The Social Observer

The Social Media Marketing Blog by SNHU Students

Surviving the Pandemic as a Small Business

Small businesses surviving the pandemic are find creatives ways to reach their audiences and stand out amongst the competition. In March of 2020, businesses across the globe were faced with a crisis that have yet to see in their lifetime.  The Covid-19 pandemic caused havoc on businesses around the world.  Some businesses closed while others weathered the storm determined to keep their businesses open.  In order for small businesses to survive the pandemic, thinking caps were forced to be strapped on and creativity was pushed to the limits.  So what exactly did businesses do to survive the pandemic, and not only survive but maybe even thrive?

Conceptual hand writing showing We Offer Solutions.

Here are three business strategies for brands to not just survive a pandemic, but thrive!

number one –  EMBRACE THE DIGITAL WORLD

If you haven’t already fully embraced the digital world, then what are you waiting for?  There is no looking back.  Technology is only moving forward, and the question is are you moving forward with it.  Brands must embrace the digital world in an effort to not be left be.  Brands that witnessed the biggest success during the pandemic are those who took their businesses online when they were forced to close their doors.  As consumers found themselves stuck at home, their buying habits changed. As a result, consumers are spending less money on goods and entertainment.  So what did people do?  They spent more time online.  Ecommerce shopping became the predominant method of purchasing for consumers all over the world. 

number two – BE ADAPTABLE

Change your business model.  Small businesses surviving the pandemic are changing their business model. Throw your old plan out the window and come up with a new game plan, as your old one is no longer applicable to the current market.  What can you do to set your business apart from others?  Are there changes can you make to reach your audience?  What needs or solutions can your brand solve for the customer while they are stuck at home?  These are very important questions that brands should be thinking about.  Did you know that 85% of consumers have increased their curbside pick-up orders since the pandemic?  The pandemic causes a shift in consumer expectations when it comes to their purchasing habits.  Now consumers expect curbside pickups to be a constant.  It not only saves them time, but it’s safe too. 

What about subscription services?  Yes there is Netflix, Hulu, and Amazon Prime but I am talking about retail subscription services for small businesses.  Subscription services offer small businesses a unique opportunity to capture a steady monthly revenue while provided a need or solution for their customers.  During the pandemic, people found themselves bored. Consumers took to home projects and arts and crafts to keep them busy.  Amidst the pandemic, arts and crafts sales increased by a shocking 70%.  This is a great opportunity for small businesses to offer their customers a product that not only solves a problem for them, but also ships on a monthly basis to their home all while providing your small business with a nice little reoccurring revenue.  Check out this video of my friend and local small business owner in Wichita Falls, Texas who talks about establishing and growing a subscription service.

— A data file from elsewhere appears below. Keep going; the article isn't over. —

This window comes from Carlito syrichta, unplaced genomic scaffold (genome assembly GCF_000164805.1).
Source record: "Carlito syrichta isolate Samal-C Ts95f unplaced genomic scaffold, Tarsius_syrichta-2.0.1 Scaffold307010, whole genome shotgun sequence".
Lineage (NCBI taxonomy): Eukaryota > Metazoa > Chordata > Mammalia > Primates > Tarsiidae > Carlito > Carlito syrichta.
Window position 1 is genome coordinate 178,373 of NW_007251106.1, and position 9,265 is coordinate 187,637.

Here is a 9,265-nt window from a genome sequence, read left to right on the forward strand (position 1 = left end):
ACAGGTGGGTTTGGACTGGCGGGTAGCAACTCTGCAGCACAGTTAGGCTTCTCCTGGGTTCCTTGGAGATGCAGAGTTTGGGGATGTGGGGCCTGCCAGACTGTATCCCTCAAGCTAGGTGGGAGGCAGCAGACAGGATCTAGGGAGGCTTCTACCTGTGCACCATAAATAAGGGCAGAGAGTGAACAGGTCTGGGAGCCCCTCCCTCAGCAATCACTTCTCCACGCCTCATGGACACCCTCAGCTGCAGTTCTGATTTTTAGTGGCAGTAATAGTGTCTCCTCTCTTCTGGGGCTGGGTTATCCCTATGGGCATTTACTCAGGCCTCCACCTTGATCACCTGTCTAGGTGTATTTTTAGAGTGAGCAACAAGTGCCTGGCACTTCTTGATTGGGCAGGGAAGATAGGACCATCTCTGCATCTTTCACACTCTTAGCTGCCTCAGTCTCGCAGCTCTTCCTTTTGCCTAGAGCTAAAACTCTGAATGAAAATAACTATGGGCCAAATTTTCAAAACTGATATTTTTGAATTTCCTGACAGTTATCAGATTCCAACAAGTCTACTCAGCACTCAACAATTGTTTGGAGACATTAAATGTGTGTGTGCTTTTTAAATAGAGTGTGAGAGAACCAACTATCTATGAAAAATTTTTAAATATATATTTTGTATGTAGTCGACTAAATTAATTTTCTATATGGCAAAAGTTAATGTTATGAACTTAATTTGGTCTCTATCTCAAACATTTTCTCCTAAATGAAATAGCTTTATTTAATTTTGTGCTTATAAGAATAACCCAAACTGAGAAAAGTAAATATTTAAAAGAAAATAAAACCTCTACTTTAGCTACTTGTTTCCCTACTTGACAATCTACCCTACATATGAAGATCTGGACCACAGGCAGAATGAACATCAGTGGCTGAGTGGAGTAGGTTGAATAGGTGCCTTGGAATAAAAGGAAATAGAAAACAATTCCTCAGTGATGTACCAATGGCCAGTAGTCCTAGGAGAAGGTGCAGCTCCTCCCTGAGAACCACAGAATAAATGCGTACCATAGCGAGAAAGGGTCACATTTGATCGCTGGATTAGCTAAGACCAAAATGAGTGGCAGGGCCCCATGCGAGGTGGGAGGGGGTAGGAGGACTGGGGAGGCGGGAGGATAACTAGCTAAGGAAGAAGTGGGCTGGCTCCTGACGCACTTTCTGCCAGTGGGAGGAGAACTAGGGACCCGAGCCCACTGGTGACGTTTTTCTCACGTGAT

Small businesses using subscription services to survive pandemic

number three – DON’T BE QUICK TO MAKE SNIPS

Whatever you do, don’t be quick to start cutting your marketing budget.  Yes its scary, and yes you fear what the future might hold.  But your marketing budget isn’t necessarily where you should be cutting back.  Believe it or not, studies are consistently showing that businesses who continue to market themselves during tough times are the ones who are mostly likely to survive.  Small businesses surviving the pandemic are not quick to snip the budget!

Find it hard to believe?  Well one thing we know is that history has a habit of repeating itself.  Looking back on the Great Depression, businesses faced the same challenges brands faced today.  However, they didn’t have the luxury of a digital age with the ability to sale on social media.  Yet brands like Kelloggs thrived during the Great Depression.  Rather than cutting their marketing budgets, they pressed forward and took the lead from Post.  Cutting your marketing budget only opens the door for another business to take your place. 

Small businesses use similar techniques to survive Great Depression

As we move forward to what we hope is a post Covid-19 world, small businesses must continue to be innovative and creative with their marketing and how they can reach the customer where the customer is at.  The work you do now is what will take your business successfully into the future. 

Category: Social Media Marketing 201